History of Leith, Edinburgh

December 21, 2011

The Siege of Edinburgh Castle 1573-part 1

MARY escaped from Lochleven on the and of May, , 1568, and after her defeat fled to England, the last country in Europe, as events showed, wherein she should have sought refuge or hospitality.
After the assassination of the Regent Moray, to his successor, the Regent Morton, fell the task of subduing all who lingered in arms for the exiled ! queen ; and so well did he succeed in this, that, save the eleven acres covered by the Castle rock of Edinburgh, which was held for three years by Sir William Kirkaldy of Grange with a garrison resolute as himself, the whole country was now
under his rule. Kirkaldy, whose services in France and elsewhere had won him the high reputation of being ” the bravest soldier in Europe,” left nothing undone,amid the unsettled state of affairs, to strengthen his post. He raised and trained soldiers without opposition, seized all the provisions that were brought into Leith, and garrisoned St. Giles’s j church, into the open spire of which he swung up cannon to keep the citizens in awe. This was on the 28th of March, 1571. After the Duke of Chatelherault, with his Hamiltons—all queen’s men —marched in on the Ist of May, the gables end of the church were loopholed for arquebuses. Immediate means were taken to defend the town against the Regent. Troops crowded into it; otherswere mustered for its protection, and this state of affairs continued for fully three years, during which Kirkaldy baffled the efforts of four successive Regents, till Morton was fain to seek aid from Elizabeth, to wrench from her helpless refugee
the last strength that remained to her; and most readily did the English queen agree thereto.
A truce which had been made between Morton and Kirkaldy expired on the ist of January, 1573, and as the church bells tolled six in the morning, the Castle guns, among which were two 48-pounders, French battardes, and English culverins or 18- pounders (according to the ” Memoirs of Kirkaldy”), opened on the city in the dark. It was then full of adherents of James VI., so Kirkaldy cared not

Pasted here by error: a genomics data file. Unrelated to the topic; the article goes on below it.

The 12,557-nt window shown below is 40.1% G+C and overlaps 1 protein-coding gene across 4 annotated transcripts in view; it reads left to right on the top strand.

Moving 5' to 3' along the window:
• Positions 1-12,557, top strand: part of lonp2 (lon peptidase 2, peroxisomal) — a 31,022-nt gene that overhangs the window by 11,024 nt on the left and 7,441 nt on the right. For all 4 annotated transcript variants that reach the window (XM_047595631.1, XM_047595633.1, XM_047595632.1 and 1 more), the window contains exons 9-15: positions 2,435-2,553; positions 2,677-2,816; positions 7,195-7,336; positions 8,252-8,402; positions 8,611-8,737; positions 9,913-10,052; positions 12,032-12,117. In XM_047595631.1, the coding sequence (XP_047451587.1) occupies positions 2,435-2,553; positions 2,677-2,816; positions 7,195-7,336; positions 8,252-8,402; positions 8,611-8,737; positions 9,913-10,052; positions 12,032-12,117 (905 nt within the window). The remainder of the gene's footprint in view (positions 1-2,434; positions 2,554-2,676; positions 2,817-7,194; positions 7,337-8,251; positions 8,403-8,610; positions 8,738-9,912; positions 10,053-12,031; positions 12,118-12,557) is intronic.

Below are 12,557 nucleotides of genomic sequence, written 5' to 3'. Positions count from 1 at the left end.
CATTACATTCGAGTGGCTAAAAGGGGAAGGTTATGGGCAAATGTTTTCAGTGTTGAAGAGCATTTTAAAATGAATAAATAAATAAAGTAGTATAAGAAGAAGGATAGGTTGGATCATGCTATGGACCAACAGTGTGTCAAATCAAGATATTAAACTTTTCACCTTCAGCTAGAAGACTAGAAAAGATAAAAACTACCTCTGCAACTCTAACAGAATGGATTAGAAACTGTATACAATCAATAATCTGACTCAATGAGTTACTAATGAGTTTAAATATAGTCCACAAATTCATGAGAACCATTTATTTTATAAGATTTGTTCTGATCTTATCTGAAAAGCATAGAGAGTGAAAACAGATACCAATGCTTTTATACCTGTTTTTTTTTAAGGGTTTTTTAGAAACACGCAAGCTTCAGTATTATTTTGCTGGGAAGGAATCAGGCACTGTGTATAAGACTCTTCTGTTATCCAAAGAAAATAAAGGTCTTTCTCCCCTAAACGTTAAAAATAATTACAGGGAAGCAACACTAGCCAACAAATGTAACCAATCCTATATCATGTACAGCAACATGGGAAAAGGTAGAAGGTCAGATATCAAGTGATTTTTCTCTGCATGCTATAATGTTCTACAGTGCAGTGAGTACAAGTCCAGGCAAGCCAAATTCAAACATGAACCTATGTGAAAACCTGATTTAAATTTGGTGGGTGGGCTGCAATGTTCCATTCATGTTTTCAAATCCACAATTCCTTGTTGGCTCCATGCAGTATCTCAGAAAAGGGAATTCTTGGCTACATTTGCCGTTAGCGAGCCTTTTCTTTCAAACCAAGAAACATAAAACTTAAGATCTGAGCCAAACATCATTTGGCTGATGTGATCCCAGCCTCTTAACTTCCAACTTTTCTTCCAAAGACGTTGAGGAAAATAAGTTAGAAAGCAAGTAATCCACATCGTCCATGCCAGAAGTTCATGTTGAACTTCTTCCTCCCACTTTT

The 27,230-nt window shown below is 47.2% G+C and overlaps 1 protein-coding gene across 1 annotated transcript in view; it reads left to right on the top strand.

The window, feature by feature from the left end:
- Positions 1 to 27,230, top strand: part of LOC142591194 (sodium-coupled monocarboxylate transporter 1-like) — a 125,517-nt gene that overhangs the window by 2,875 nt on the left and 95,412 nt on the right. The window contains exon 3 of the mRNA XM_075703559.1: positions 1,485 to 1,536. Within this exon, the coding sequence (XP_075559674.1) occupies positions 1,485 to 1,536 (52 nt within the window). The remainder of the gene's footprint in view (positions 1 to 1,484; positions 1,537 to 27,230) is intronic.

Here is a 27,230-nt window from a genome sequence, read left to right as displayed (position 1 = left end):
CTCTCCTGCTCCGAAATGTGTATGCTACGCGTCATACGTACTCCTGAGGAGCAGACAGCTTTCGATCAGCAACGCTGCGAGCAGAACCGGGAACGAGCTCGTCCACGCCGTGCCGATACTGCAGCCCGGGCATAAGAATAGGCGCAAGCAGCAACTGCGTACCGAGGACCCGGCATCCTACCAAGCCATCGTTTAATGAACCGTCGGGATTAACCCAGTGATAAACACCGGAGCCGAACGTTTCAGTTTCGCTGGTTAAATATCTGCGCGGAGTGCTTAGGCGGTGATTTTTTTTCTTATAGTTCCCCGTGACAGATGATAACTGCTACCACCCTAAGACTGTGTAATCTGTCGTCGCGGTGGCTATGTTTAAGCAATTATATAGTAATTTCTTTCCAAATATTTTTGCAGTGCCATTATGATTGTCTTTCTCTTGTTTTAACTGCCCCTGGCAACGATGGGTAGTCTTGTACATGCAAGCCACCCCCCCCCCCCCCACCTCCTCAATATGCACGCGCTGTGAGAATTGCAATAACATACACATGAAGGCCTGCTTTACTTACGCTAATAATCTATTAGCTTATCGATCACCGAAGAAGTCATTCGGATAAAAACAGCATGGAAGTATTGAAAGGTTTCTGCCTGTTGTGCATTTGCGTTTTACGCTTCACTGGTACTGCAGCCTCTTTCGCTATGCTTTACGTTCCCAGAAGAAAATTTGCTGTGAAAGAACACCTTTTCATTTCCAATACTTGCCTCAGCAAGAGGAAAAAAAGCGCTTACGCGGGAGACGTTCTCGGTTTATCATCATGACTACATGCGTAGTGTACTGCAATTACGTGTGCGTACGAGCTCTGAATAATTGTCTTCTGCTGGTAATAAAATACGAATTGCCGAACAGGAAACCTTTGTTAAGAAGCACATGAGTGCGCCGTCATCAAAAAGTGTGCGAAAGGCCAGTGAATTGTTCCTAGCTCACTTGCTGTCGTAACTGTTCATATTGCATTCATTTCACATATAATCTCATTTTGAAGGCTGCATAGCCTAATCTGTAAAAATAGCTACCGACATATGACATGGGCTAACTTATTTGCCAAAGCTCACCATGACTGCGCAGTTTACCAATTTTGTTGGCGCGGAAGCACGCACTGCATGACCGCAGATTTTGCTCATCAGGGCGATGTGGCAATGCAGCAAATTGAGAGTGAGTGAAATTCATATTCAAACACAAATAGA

where his shot fell, after the warning gun had beenpreviously discharged, that all loyal subjects of the queen should retire. As the ‘grey winter dawn stole in, over spire and pointed roof, the cannonade was chiefly directed from the eastern curtain against the new Fish Market; the baskets in which were beaten so high in the air, that for days after their contents were seen scattered on the tops of the highest houses. In one place a single shot killed five persons and wounded twenty others. Selecting a night when the wind was high and blowing eastward, Kirkaldy made a sally, and set on fire all the thatched houses in West Port and Castle Wynd, cannonading the while the unfortunates who strove to quench the flames that rolled away towards the east. In March Kirkaldy resolutely declined to come to terms with Morton, though earnestly besought to do so by Henry Killigrew, who came ostensibly as an English envoy, but in reality as a spy from Elizabeth. ” He was next visited, in a pretended friendly manner, by Sir William Drury, Elizabeth’s Marshal of Berwick, the same who built Drury House in Wych Street, London, and who fell in a duel with Sir John
Burroughs about precedence, and from whom Drury Lane takes its name. When about to enter the Castle gate, an English deserter, who had enlisted under Queen Mary, in memory of some grudge, was about to shoot him with his arquebuse, when he was seized, and given up by Sir William Kirkaldy. This courtesy was ill-requited by his visitor, whose sole object was to note the number of his garrison and cannon, the height and strength of the walls, etc.” In anticipation of a siege, the citizens built several traverses to save the High Street from being enfiladed; one of these, formed
between the Thieves’ Hole and Bess Wynd, was two ells in thickness, composed of turf and mud ; and another near it was two spears high. In the city, the Parliament assembled on the 17th of January,
with a sham regalia of gilt brass, as Kirkaldy had the crown and real regalia in the Castle.

To be continued

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